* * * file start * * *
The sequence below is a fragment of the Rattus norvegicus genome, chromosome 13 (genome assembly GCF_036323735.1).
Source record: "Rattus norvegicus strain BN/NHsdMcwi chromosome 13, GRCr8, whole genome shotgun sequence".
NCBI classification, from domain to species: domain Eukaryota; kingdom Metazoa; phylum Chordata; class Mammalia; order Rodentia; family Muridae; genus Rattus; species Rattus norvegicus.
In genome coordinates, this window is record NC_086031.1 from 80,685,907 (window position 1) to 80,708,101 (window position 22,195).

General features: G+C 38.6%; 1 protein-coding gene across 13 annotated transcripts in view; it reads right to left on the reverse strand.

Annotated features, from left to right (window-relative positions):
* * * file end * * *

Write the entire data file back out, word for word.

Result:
The sequence below is a fragment of the Rattus norvegicus genome, chromosome 13 (genome assembly GCF_036323735.1).
Source record: "Rattus norvegicus strain BN/NHsdMcwi chromosome 13, GRCr8, whole genome shotgun sequence".
NCBI classification, from domain to species: domain Eukaryota; kingdom Metazoa; phylum Chordata; class Mammalia; order Rodentia; family Muridae; genus Rattus; species Rattus norvegicus.
In genome coordinates, this window is record NC_086031.1 from 80,685,907 (window position 1) to 80,708,101 (window position 22,195).

General features: G+C 38.6%; 1 protein-coding gene across 13 annotated transcripts in view; it reads right to left on the reverse strand.

Annotated features, from left to right (window-relative positions):